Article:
Talking to a Chinese friend recently, I learned of why electronic water ionizers in Japan are giving way to the newer non-water separating H2 water filter systems. He exports H2 systems into Japan and is amazed at how fast the industry there is evolving.
He told me that the biggest water ionizer company in Japan fell afoul of the government last year.. to the point of being sued by them.
I had visited the company in question, Nihon Trim on my last research trip. They account for 65% of all ionizers sold in Japan. (Enagic is around 5% according to the last official industry report I read).
Nihon Trim make a great water ionizer and really – in my opinion – care for their customers better than any other company I’ve come across.
When it became obvious that the hydrogen content of water was the real therapeutic element, not the pH, things changed fast. And the company, I assume, decided, like us, that this was the way of the future. The ‘Holy Grail’ of ionized water.
The difficulty they faced was the conversion of their marketing approach from alkaline water to hydrogen water. It’s a difficulty I see many vendors experiencing.
Many readers in the industry may think this conversion of marketing would be simple, but not in Japan, where everything is carefully monitored for honesty and integrity.
So my friend’s story ran like this: (and for obvious reasons, I emphasize that I didn’t personally talk to the companies involved).
In Japan they do it right. If an industry group forms, and is willing to create safety guidelines, the government will enforce them. So when the Hydrogen Water Promotion Association (or a similar name) researched the burgeoning product range and applied the science, they came up with the figure of .8 ppm H2 as a minimum acceptable H2 level in water from a device for it to be sold legally as a beneficial H2 infusion device.”
Electronic water ionizers were never designed for H2 production. The basic design is electrolysis, and the design brief was always to create high pH water – not high H2.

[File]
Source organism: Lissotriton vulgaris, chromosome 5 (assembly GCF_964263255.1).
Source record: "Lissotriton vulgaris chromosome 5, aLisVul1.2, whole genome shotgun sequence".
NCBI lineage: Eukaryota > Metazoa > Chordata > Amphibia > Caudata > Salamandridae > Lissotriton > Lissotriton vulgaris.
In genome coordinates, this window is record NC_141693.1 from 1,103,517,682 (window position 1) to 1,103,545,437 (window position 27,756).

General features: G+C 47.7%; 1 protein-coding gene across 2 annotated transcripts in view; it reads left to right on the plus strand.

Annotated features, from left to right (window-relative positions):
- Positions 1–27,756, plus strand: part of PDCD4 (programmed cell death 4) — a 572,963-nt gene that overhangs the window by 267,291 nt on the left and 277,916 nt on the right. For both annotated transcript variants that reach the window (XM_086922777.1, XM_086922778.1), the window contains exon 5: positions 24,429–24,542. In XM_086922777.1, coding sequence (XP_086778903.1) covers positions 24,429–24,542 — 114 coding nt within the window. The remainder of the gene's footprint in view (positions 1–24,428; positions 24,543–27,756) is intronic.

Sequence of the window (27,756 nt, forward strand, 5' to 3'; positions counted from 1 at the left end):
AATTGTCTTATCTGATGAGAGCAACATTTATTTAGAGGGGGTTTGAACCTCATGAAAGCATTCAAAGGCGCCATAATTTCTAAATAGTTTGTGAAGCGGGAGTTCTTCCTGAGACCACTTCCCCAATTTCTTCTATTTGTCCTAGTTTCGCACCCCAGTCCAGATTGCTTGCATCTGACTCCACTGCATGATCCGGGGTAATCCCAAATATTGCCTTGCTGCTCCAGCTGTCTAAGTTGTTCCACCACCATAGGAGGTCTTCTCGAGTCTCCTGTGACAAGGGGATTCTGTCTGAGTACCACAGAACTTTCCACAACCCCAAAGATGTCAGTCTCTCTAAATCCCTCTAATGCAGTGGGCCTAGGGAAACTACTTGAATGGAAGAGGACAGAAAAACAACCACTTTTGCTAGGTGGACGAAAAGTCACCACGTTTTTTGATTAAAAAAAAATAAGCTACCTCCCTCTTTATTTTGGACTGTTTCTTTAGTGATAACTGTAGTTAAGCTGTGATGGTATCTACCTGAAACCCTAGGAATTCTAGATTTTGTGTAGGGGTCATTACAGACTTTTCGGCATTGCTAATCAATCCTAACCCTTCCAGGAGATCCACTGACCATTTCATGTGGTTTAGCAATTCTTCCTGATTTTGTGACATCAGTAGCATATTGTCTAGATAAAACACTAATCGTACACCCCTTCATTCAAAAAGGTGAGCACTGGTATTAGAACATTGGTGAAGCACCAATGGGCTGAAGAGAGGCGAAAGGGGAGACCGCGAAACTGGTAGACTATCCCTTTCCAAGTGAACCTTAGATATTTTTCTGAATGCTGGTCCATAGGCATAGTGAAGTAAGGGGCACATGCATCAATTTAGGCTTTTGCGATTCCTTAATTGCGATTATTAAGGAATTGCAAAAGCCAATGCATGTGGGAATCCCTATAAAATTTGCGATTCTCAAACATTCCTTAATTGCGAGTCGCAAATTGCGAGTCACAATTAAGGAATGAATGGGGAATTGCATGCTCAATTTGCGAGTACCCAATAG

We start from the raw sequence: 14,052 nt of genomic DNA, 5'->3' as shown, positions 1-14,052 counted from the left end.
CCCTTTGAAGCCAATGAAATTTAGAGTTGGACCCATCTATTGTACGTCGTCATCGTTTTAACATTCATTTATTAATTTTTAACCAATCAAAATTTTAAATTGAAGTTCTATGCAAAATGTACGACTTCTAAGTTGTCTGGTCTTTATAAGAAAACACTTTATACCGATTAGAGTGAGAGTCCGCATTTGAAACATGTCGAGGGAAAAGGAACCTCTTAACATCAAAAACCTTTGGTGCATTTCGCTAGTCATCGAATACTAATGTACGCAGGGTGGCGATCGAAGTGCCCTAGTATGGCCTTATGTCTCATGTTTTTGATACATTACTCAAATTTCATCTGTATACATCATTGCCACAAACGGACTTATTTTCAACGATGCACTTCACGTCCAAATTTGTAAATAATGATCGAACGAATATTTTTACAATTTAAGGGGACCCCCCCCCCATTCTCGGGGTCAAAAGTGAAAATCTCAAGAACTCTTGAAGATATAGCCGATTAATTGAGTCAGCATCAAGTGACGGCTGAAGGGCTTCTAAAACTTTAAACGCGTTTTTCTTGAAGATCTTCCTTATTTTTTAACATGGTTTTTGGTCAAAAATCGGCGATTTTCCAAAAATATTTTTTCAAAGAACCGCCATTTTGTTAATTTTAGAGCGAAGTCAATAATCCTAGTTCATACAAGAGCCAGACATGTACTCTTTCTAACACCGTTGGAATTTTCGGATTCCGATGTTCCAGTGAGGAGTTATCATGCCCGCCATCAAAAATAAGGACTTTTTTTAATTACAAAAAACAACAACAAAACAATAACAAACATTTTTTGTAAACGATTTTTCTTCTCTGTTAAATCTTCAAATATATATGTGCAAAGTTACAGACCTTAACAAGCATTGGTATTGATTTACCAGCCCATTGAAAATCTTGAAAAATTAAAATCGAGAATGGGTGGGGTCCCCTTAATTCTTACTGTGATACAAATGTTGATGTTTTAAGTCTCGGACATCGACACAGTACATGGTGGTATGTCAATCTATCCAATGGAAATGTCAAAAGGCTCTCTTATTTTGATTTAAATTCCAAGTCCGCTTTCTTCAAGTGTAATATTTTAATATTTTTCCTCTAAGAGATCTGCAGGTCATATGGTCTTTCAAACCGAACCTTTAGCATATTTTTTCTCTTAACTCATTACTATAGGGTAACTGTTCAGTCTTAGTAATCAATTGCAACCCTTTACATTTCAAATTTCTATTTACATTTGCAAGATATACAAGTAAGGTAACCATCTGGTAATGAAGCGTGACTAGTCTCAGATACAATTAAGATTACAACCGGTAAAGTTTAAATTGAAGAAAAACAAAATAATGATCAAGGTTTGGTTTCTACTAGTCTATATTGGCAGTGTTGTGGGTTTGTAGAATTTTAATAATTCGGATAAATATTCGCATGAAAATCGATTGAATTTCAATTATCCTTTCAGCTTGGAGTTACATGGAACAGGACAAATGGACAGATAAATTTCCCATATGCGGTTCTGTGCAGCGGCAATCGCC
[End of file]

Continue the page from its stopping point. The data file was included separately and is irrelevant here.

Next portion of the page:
To increase H2 levels in an electrolysis system, there’s only one way. You have to increase the voltage of the electricity passing through the water in the chamber. And when you do this, your pH rises.
We’ve stressed again and again.. one shouldn’t have to have this sort of water just to get an acceptable level of molecular hydrogen infused in your water.
One is the fact that the standard of filtration on most if not all electronic water ionizers is basic, so some particulate gets past the filter into the electrolysis chamber where it is attracted to the plates in the chamber. As soon as this deposition
There are two more factors at play. occurs, the ability to get good H2 levels falls away.
Many, many users have mistakenly believed or been told that ORP and pH indicates the level of ‘good’ high H2 water. But recent tests and research have shown this really isn’t so.
Unless you perform a 20 minute acid water cleanse very often, your plates may have accreted particulate, thus inhibiting H2 production. We’ve observed that it takes as little as 14 days to take a new machine to a basically useless H2 generator.